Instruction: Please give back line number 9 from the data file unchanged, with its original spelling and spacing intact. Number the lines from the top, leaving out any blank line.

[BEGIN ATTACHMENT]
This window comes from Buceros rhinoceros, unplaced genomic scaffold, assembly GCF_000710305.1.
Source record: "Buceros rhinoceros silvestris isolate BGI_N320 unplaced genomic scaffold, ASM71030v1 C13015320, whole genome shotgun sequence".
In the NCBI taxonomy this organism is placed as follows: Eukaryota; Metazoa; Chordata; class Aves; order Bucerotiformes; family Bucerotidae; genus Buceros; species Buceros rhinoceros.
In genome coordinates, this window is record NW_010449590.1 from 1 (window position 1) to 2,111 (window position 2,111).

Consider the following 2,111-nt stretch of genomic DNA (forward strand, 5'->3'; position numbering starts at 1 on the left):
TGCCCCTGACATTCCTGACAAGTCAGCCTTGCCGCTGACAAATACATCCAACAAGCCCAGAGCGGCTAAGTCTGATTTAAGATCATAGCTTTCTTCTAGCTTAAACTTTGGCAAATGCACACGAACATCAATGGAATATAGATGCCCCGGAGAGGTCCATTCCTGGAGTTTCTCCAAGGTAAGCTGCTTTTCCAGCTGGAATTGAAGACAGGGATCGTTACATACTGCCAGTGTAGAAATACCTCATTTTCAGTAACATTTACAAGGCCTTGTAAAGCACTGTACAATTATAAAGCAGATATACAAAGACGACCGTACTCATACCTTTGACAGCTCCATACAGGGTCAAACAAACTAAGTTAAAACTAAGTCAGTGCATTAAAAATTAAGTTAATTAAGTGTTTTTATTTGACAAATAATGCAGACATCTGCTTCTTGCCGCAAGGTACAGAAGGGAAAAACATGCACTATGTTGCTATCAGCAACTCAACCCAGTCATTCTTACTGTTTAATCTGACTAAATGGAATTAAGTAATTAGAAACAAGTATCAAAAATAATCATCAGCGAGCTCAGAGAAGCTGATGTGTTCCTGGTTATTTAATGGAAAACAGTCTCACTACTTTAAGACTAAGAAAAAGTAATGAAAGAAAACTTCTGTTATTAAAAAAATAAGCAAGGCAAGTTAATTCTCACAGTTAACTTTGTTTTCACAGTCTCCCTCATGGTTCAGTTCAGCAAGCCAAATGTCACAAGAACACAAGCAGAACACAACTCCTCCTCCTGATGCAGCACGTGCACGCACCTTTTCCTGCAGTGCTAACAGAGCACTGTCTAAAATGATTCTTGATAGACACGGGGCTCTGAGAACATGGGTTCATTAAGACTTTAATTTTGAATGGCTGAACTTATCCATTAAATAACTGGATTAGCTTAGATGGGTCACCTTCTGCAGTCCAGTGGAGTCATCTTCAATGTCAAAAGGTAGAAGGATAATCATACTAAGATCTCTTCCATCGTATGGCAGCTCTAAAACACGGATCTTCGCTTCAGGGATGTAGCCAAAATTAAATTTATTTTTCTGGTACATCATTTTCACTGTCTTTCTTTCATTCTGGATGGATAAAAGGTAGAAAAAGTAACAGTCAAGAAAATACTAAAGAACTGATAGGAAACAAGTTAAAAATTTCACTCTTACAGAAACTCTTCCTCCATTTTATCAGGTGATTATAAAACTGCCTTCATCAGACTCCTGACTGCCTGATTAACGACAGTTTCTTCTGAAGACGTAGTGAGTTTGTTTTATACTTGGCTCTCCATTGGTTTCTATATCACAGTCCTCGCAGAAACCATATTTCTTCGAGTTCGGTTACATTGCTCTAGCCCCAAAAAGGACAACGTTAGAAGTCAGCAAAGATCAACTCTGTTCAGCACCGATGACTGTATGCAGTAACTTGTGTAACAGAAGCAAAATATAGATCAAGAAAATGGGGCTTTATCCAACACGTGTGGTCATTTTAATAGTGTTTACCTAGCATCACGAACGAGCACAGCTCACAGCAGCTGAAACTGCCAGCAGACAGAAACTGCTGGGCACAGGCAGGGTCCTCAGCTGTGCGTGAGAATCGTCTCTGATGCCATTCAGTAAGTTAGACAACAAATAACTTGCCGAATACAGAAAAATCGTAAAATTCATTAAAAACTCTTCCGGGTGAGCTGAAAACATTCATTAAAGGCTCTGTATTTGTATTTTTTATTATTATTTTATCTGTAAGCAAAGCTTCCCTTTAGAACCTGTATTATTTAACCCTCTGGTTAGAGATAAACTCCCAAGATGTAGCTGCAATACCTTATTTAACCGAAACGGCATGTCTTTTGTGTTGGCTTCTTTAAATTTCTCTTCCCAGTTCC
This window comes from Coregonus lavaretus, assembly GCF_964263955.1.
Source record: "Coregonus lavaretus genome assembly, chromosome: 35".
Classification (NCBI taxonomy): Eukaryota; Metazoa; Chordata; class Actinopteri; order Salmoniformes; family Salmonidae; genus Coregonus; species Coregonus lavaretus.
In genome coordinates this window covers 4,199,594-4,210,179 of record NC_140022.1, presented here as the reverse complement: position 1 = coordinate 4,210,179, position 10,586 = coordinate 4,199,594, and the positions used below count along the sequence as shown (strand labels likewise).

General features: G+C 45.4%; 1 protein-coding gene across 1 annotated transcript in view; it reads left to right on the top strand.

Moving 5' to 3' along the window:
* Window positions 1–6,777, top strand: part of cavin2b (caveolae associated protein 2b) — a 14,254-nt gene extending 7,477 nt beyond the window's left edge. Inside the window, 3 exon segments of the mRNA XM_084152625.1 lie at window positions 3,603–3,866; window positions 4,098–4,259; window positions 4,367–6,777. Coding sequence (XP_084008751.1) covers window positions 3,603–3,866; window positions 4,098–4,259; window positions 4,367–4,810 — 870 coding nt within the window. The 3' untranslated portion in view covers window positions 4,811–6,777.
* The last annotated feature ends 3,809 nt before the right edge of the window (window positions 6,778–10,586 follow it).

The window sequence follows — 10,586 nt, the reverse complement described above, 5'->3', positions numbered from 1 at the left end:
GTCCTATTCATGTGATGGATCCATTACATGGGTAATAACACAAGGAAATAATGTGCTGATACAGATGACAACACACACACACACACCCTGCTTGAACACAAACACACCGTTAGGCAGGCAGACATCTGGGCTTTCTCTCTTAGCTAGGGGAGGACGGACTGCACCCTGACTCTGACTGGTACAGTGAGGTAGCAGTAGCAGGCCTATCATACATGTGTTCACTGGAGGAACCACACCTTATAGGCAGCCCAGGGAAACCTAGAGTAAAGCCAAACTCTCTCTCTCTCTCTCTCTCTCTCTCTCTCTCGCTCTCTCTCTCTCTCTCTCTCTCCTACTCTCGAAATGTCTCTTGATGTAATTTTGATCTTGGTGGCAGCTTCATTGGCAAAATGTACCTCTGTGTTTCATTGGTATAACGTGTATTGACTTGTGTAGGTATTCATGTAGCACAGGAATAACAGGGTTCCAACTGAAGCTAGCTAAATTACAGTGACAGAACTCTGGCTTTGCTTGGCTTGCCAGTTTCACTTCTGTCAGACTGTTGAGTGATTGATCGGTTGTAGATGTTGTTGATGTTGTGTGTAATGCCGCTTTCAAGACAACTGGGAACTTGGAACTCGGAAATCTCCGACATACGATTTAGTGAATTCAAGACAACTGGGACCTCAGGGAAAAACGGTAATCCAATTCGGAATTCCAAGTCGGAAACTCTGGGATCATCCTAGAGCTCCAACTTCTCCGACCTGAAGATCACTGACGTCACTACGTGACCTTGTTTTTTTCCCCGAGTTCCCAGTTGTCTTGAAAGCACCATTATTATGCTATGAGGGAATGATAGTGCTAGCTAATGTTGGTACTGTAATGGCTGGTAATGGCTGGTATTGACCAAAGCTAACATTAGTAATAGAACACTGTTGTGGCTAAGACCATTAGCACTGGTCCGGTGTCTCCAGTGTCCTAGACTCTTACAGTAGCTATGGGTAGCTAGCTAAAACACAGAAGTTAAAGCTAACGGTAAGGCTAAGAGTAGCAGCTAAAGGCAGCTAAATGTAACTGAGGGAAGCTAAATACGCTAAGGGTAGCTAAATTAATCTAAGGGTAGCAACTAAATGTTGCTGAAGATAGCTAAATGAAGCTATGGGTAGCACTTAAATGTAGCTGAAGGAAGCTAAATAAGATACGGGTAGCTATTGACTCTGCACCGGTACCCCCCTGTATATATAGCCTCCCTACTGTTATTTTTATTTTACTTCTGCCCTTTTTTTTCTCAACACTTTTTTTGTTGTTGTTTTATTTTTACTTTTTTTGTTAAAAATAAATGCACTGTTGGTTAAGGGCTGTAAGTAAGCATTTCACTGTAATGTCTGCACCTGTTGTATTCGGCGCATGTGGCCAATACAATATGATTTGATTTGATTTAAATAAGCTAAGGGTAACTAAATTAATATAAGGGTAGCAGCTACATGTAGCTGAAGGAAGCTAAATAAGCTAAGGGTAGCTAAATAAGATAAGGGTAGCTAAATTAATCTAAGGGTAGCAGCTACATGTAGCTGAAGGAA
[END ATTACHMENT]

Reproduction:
Classification (NCBI taxonomy): Eukaryota; Metazoa; Chordata; class Actinopteri; order Salmoniformes; family Salmonidae; genus Coregonus; species Coregonus lavaretus.